The most influential women in food right now
Updated: Jun 17
While the food scene is still considered a male-dominated industry, it’s certainly not short of incredible and inspiring women. These are the women who are challenging the norm, pushing boundaries and extending their efforts to their local communities.
From the kitchen to the boardroom, we’ve rounded up the most influential women in food right now.
Lisa and Alana Macfarlane
Gut health has been a hot topic for some time now and nobody knows this better than twins Lisa and Alana Macfarlane. In 2017, they set up The Gut Stuff after becoming “chief guinea pigs” for the Twin Research department at King's College, where they discovered that despite having 100 percent of the same DNA their guts only had 30 to 40 percent of the same microbiota. This highlighted how even the bodies of twins can behave drastically differently from one another, with varying responses to diets and lifestyles. The Gut Stuff website is packed full of useful resources, recipes and tips, and offers accessible information for anyone interested in learning more about gut health.
Asma Khan is a true inspiration in the food industry. From starting her own supper club in her front room, to running a Soho pop-up, she then went on to open the Darjeeling Express restaurant in Carnaby’s sought-after Kingly Court. Khan also employs an all-female kitchen in an attempt to train young females in the kitchen and encourage them to start their own businesses. You can see more of her story on Netflix’s Chef’s Table – an inspiring must-watch!
Kerry Diamond is the editorial director and co-founder of Cherry Bombe – a female-focused food magazine that champions women in the industry. She is also the owner of Smith Canteen Coffee Shop in Brooklyn, and dedicates her time to acknowledging women in the food industry and bringing important topics to light. Some of these topics include juggling motherhood with a career in food (the industry is notorious for long hours), and showcasing more female restaurateurs and chefs while giving them the recognition they deserve.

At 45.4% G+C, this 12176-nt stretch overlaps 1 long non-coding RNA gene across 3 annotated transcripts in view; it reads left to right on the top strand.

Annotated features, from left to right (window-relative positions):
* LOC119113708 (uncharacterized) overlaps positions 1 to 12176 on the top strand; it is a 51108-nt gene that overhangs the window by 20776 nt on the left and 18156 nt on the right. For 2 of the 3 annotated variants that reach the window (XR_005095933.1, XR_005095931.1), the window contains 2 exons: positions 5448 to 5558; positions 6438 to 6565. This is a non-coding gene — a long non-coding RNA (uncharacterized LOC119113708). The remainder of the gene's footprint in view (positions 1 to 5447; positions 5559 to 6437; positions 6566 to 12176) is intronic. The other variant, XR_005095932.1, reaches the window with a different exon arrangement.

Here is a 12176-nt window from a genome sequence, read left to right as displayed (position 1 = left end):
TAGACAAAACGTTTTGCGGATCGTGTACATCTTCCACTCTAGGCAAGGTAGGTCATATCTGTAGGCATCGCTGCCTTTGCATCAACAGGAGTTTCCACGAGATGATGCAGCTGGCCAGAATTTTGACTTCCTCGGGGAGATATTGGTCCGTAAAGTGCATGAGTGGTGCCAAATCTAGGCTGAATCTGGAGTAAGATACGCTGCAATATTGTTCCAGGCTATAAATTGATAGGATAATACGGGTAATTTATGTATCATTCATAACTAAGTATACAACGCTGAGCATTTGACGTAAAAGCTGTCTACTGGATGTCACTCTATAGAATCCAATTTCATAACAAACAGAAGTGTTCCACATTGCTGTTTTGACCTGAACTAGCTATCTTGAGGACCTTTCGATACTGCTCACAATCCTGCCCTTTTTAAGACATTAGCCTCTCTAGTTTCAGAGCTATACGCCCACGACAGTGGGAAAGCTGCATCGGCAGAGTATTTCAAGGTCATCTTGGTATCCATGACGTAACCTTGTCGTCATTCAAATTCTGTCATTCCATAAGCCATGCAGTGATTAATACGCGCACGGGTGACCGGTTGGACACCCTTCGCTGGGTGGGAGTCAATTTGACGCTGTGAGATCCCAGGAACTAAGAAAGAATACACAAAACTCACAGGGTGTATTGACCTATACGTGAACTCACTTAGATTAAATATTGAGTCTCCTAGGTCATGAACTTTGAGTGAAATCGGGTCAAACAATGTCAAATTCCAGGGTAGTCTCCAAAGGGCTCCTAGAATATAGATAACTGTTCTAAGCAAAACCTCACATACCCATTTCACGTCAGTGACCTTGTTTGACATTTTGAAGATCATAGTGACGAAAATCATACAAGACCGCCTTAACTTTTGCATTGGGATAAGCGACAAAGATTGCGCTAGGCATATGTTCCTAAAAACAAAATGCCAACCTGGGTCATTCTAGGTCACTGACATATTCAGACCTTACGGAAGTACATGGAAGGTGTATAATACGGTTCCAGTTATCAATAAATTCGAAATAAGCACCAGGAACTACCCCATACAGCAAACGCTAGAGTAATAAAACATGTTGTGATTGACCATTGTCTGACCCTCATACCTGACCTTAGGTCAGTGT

Jessamyn Waldman Rodriguez
Jessamyn Waldman Rodriguez was the first woman to work the bread station at New York restaurant, Daniel. Women aren’t commonly trained on bread stations or the ovens as it can involve heavy lifting and strenuous work. Instead, they’re put on low-skilled and lower paid jobs in the kitchen. However, Rodriguez is here to change all that as she uses her expertise to train low-income women so that they can be placed in fair-wage jobs. Her non-profit, Hot Bread Kitchen, has an impressive 100% job placement rate and some of her graduates have gone on to get jobs at Google, Whole Foods and New York’s Great Northern Food Hall!
Benjamina Ebuehi was a quarter finalist on 2016’s Great British Bake Off and blew the judges away with her superstar baking skills. Since her TV days she’s been working as an ambassador at Luminary Bakery – a social enterprise that offers skills training, paid employment and a supportive community to help women facing poverty, homelessness, violence or criminal activity. Ebhehi also has her own food and lifestyle brand, The Sister Table, which she founded with her sister. Together, they host supper and brunch clubs for women so that they can come together to meet, eat and share.
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